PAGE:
The Motive brings Abe to the scene of a double homicide when a wealthy businessman, Paul Hanover, and his mysterious fiance Missy D'Amiens are discovered dead in the remnants of a townhouse fire. Abe's position as deputy chief of inspectors initially keeps him away, and the investigation begins with Sergeant Dan Cuneo. However, the mayor becomes dissatisfied with Cuneo's approach and assigns Abe to the case, sparking resentment in Cuneo. Elsewhere, Dismas is hired by Hanover's daughter-in-law, who also happens to have been his serious girlfriend in college. She has been accused of murder, and with no alibi and solid motive to kill, the case seems strongly stacked against her. As Abe and Dismas investigate, contradictory evidence emerges, as does questions about Hanover's recent eligibility for a federal appointment and his girlfriend's shadowy past. Personal tragedy also intervenes, as Abe's joy at the birth of his son is tempered with the knowledge of the child's potentially fatal health problems. Lescroart's "authentic voice, methodical presentation, and ability to juggle red herrings until all pieces fall into place will keep fans following wherever his cop-lawyer friends-heroes lead," remarked a Publishers Weekly contributor. The easy friendship and good-natured banter between Abe and Dismas seems "as comfortable as slipping into an old gumshoe," observed Paul Katz in Entertainment Weekly.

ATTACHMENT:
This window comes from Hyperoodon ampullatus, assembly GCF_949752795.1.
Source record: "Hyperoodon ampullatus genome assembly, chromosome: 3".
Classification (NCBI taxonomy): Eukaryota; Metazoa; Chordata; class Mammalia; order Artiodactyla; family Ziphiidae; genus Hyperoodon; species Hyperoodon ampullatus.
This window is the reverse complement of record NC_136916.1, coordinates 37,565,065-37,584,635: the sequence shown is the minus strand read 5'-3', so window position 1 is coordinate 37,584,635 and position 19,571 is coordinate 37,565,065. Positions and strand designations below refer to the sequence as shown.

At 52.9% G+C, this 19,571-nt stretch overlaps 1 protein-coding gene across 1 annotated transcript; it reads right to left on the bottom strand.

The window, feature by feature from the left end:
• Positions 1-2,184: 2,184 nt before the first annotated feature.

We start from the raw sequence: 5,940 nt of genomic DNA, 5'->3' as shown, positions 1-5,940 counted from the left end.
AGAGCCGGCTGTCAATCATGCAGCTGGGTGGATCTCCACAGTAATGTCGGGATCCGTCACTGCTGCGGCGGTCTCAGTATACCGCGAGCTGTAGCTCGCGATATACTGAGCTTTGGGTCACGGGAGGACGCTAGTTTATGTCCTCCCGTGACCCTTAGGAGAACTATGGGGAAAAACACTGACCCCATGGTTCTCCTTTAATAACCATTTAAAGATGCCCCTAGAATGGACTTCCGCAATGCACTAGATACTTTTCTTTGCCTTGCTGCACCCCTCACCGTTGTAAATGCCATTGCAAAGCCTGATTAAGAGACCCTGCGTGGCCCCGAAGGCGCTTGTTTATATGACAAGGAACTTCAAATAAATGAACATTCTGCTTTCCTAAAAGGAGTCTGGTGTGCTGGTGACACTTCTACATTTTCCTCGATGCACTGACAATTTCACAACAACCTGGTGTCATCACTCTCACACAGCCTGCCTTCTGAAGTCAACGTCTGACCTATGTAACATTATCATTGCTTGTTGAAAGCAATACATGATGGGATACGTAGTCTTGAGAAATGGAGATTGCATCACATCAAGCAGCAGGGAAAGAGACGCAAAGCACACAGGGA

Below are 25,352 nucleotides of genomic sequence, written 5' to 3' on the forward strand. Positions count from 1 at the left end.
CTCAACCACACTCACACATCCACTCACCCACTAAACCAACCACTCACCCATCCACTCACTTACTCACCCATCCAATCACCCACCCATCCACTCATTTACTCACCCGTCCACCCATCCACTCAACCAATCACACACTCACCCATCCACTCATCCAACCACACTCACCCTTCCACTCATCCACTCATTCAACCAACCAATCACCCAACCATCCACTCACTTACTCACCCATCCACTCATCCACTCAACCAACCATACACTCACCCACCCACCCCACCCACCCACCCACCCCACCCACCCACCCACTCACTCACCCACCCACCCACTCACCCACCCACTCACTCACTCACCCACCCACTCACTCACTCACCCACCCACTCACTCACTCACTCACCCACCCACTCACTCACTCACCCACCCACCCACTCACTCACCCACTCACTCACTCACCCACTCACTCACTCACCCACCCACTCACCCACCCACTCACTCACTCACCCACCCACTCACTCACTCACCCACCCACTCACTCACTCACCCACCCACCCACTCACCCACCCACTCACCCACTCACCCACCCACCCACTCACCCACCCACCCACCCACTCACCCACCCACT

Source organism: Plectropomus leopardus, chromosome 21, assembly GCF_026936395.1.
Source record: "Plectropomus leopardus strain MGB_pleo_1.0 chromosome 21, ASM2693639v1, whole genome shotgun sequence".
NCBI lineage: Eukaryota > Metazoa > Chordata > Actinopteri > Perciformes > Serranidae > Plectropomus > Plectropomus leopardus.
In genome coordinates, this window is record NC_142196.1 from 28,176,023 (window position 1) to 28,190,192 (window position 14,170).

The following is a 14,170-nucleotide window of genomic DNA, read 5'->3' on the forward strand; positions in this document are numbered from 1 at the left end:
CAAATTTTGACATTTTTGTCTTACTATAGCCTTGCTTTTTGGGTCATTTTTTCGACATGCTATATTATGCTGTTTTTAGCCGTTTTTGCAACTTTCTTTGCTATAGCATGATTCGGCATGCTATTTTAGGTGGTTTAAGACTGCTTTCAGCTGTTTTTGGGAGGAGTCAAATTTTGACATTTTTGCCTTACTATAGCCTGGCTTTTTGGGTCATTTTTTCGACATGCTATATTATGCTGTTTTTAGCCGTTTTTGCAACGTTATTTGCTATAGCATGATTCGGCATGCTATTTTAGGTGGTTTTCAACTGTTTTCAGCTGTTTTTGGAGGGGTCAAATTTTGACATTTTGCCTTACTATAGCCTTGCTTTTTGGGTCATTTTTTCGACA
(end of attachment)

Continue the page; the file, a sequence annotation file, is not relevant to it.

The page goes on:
The Hunt Club introduces a new pair of San Francisco-based crime-fighting characters to Lescroart's oeuvre: private investigator Wyatt Hunt and homicide detective Devin Juhle. "Longtime Lescroart fans can relax: these pals are at least as interesting and enterprising as Hardy/Glitsky," observed a Publishers Weekly reviewer. Both Hunt and Juhle are struggling against checkered pasts. Hunts once worked for Child Protective Services, a job he loved, but was forced out after a troubling incident. Juhle works to distance himself from a violent shootout that killed a former partner. Now, Hunt is affiliated with the expanding Dismas Hardy law firm, and has gathered around him an eccentric but effective group of investigators nicknamed the Hunt Club. In the book, Hunt and his team become involved with investigating the baffling murder of a federal judge and his much-younger girlfriend. As the case unfolds, the Hunt Club discovers disturbing connections to the power elite of San Francisco. When Hunt's lover, who had connections to the judge, disappears, the streetwise detective becomes determined to solve the case no matter where it leads him. Lescroart presents "an uncommonly detailed story of his hero's origins and a much smaller case of double murder," noted a Kirkus Reviews critic.